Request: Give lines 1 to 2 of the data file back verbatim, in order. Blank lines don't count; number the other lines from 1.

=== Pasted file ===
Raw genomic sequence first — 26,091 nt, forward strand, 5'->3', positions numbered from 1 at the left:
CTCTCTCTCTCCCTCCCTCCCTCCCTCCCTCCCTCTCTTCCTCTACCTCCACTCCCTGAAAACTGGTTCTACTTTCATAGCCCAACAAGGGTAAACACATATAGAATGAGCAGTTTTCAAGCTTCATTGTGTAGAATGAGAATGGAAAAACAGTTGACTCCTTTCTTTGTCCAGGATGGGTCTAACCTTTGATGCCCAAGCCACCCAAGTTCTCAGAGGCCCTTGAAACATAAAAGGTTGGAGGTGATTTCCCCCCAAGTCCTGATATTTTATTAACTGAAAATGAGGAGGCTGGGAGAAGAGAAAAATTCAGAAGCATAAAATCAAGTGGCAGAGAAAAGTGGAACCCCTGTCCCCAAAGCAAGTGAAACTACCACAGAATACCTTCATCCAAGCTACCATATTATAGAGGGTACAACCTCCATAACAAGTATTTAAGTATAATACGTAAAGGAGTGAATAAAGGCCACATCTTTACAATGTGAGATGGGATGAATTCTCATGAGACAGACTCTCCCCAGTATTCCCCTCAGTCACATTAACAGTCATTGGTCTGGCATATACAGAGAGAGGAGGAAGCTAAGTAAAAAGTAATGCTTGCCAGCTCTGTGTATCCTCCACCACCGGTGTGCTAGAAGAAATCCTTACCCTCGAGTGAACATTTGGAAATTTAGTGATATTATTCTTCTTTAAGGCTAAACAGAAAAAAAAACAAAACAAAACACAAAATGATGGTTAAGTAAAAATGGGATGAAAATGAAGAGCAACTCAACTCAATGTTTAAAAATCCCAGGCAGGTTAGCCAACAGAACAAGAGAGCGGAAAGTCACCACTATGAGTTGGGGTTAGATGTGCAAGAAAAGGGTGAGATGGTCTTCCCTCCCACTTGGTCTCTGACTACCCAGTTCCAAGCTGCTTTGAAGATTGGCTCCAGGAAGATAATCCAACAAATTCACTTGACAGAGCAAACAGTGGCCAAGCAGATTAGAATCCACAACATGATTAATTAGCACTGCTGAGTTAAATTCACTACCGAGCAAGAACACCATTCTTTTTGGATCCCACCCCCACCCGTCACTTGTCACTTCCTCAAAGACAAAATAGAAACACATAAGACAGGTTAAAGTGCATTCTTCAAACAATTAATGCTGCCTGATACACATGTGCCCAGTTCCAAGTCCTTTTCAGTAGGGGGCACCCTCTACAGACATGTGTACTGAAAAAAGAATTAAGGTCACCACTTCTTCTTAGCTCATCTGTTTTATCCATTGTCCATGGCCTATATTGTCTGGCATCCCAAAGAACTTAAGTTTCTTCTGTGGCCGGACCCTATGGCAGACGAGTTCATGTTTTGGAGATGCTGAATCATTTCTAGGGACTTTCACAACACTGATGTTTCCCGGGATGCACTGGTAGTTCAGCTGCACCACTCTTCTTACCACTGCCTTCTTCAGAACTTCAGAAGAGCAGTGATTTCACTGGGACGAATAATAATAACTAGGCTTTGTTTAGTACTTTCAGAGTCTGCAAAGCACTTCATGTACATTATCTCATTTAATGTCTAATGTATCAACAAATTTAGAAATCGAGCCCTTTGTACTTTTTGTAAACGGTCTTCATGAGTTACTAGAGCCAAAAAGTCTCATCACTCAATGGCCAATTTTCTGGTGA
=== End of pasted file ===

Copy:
Raw genomic sequence first — 26,091 nt, forward strand, 5'->3', positions numbered from 1 at the left:
CTCTCTCTCTCCCTCCCTCCCTCCCTCCCTCCCTCTCTTCCTCTACCTCCACTCCCTGAAAACTGGTTCTACTTTCATAGCCCAACAAGGGTAAACACATATAGAATGAGCAGTTTTCAAGCTTCATTGTGTAGAATGAGAATGGAAAAACAGTTGACTCCTTTCTTTGTCCAGGATGGGTCTAACCTTTGATGCCCAAGCCACCCAAGTTCTCAGAGGCCCTTGAAACATAAAAGGTTGGAGGTGATTTCCCCCCAAGTCCTGATATTTTATTAACTGAAAATGAGGAGGCTGGGAGAAGAGAAAAATTCAGAAGCATAAAATCAAGTGGCAGAGAAAAGTGGAACCCCTGTCCCCAAAGCAAGTGAAACTACCACAGAATACCTTCATCCAAGCTACCATATTATAGAGGGTACAACCTCCATAACAAGTATTTAAGTATAATACGTAAAGGAGTGAATAAAGGCCACATCTTTACAATGTGAGATGGGATGAATTCTCATGAGACAGACTCTCCCCAGTATTCCCCTCAGTCACATTAACAGTCATTGGTCTGGCATATACAGAGAGAGGAGGAAGCTAAGTAAAAAGTAATGCTTGCCAGCTCTGTGTATCCTCCACCACCGGTGTGCTAGAAGAAATCCTTACCCTCGAGTGAACATTTGGAAATTTAGTGATATTATTCTTCTTTAAGGCTAAACAGAAAAAAAAACAAAACAAAACACAAAATGATGGTTAAGTAAAAATGGGATGAAAATGAAGAGCAACTCAACTCAATGTTTAAAAATCCCAGGCAGGTTAGCCAACAGAACAAGAGAGCGGAAAGTCACCACTATGAGTTGGGGTTAGATGTGCAAGAAAAGGGTGAGATGGTCTTCCCTCCCACTTGGTCTCTGACTACCCAGTTCCAAGCTGCTTTGAAGATTGGCTCCAGGAAGATAATCCAACAAATTCACTTGACAGAGCAAACAGTGGCCAAGCAGATTAGAATCCACAACATGATTAATTAGCACTGCTGAGTTAAATTCACTACCGAGCAAGAACACCATTCTTTTTGGATCCCACCCCCACCCGTCACTTGTCACTTCCTCAAAGACAAAATAGAAACACATAAGACAGGTTAAAGTGCATTCTTCAAACAATTAATGCTGCCTGATACACATGTGCCCAGTTCCAAGTCCTTTTCAGTAGGGGGCACCCTCTACAGACATGTGTACTGAAAAAAGAATTAAGGTCACCACTTCTTCTTAGCTCATCTGTTTTATCCATTGTCCATGGCCTATATTGTCTGGCATCCCAAAGAACTTAAGTTTCTTCTGTGGCCGGACCCTATGGCAGACGAGTTCATGTTTTGGAGATGCTGAATCATTTCTAGGGACTTTCACAACACTGATGTTTCCCGGGATGCACTGGTAGTTCAGCTGCACCACTCTTCTTACCACTGCCTTCTTCAGAACTTCAGAAGAGCAGTGATTTCACTGGGACGAATAATAATAACTAGGCTTTGTTTAGTACTTTCAGAGTCTGCAAAGCACTTCATGTACATTATCTCATTTAATGTCTAATGTATCAACAAATTTAGAAATCGAGCCCTTTGTACTTTTTGTAAACGGTCTTCATGAGTTACTAGAGCCAAAAAGTCTCATCACTCAATGGCCAATTTTCTGGTGA